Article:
Malignant adnexal tumors are rare neoplasms that are classified based on their differentiation which includes sebaceous, eccrine, apocrine, and follicular groups. However, these tumors often exhibit histological features of different cell lineages making them difficult to classify into a single group. Histological appearance alone may not be sufficient for diagnosis of adnexal tumors [3]. In the case described, different pathologists arrived at different diagnoses. It has been suggested that immunohistochemistry can help in the diagnosis of such neoplasms [4].

Sebaceous carcinomas are rare adnexal tumors with seventy-five percent of cases arising in the ocular region [5]. Twenty-five percent of the cases are extraocular with the most common location being the head and neck, reflecting a higher density of sebaceous glands [6]. SC usually arises in the seventh decade, although it has been documented to occur in younger individuals as well [7]. Risk factors include previous irradiation, Muir-Torre syndrome, and immunosuppression following renal transplantation [8].

Posttransplant immunosuppression has been implicated as a risk factor for developing SC. In addition, patients after organ transplantation tend to have a worse prognosis with more aggressive tumors [9]. The incidence of SC in posttransplant patients tends to be underestimated since many of these tumors are often misdiagnosed as squamous cell carcinomas with sebaceous differentiation [10]. One study proposes that immunosuppressive medications, most plausibly azathioprine, potentially select for the emergence of a mutated phenotype of cells with microsatellite instability due to mismatch repair defects leading to a higher probability of SC development [11].

SC is an aggressive neoplasm with possible nodal and distant metastases with recurrence after excision. Extraocular SC is associated with a 29% recurrence rate and 21% metastatic rate [8]. Five-year survival rate for SC has been reported as 68% and mortality ranges from 9% to 50% [8, 12]. Patients with extraocular SC may present with a pink, yellowish, or red nodule with occasional bleeding but the presentation may vary substantially and is not reliable for diagnosis [13].

Histologically, the tumor is dermal and nonencapsulated and composed of clear cells with various levels of differentiation. Occasional spread of the tumor into the epidermis is possible [14]. Histologically, the differential diagnosis is broad including poorly differentiated SCC, basal cell carcinoma with sebaceous differentiation, eccrine porocarcinoma, Paget’s disease, metastatic adenocarcinoma, and other neoplasms with clear cells. To help distinguish the diagnosis immunohistochemistry can be used. SC is usually positive for EMA, BER-EP4, CA15.3, androgen receptor, and adipophilin [15, 16]. SC along with other adnexal neoplasms are positive for p63 helping to distinguish them from metastatic adenocarcinomas [4]. SC is usually positive for CD10, differentiating it from eccrine porocarcinoma and poorly differentiated SCC which are negative [17, 18].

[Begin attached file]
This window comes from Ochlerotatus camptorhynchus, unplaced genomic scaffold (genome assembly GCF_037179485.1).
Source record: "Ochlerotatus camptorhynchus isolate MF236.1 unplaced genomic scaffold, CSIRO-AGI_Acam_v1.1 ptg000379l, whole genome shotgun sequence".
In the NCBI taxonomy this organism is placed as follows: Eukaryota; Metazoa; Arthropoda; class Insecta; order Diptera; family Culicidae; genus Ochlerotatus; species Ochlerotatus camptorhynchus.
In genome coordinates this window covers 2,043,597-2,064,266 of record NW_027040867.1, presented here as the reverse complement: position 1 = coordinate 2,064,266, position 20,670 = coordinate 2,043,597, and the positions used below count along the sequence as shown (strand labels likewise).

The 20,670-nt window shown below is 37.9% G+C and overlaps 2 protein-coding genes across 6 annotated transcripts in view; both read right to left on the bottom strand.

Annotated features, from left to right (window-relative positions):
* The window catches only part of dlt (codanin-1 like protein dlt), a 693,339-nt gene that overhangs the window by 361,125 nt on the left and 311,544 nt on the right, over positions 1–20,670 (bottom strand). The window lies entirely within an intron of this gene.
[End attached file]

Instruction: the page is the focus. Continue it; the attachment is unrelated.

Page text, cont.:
Treatment has traditionally been with surgical excision with 5-6 mm wide margins with high recurrence rates of 36% and an 18% five-year mortality [12]. MMS has also been reported as an effective treatment modality with a cure rate of 87.8% [1]. A recent retrospective study compared MMS to wide local excision (WLE) showing 1 out of 35 recurrences in the MMS group and 1 out of 23 recurrences in the WLE group [2]. However, the participant subjects were too few and conclusions could not be drawn as to which modality is more efficacious.

We report a rare case of extraocular SC recurrence and metastasis after MMS excision. Our case illustrates that there can be confusion as to the definitive diagnosis of the neoplasm histologically. Immunohistochemical staining is helpful to determine the diagnosis and should be used when the diagnosis is in question. Traditionally, extraocular SC is considered less aggressive than ocular SC. However, in our case the tumor was aggressive, recurred, and metastasized a short time after MMS. The aggressive behavior of this particular SC may have been related to the patient’s immunosuppressed status. We suggest that more research be conducted to evaluate the best options for diagnosis, risk factors, and optimal treatment of sebaceous carcinoma.

Conflict of Interests

The authors declare that there is no conflict of interests regarding the publication of this paper.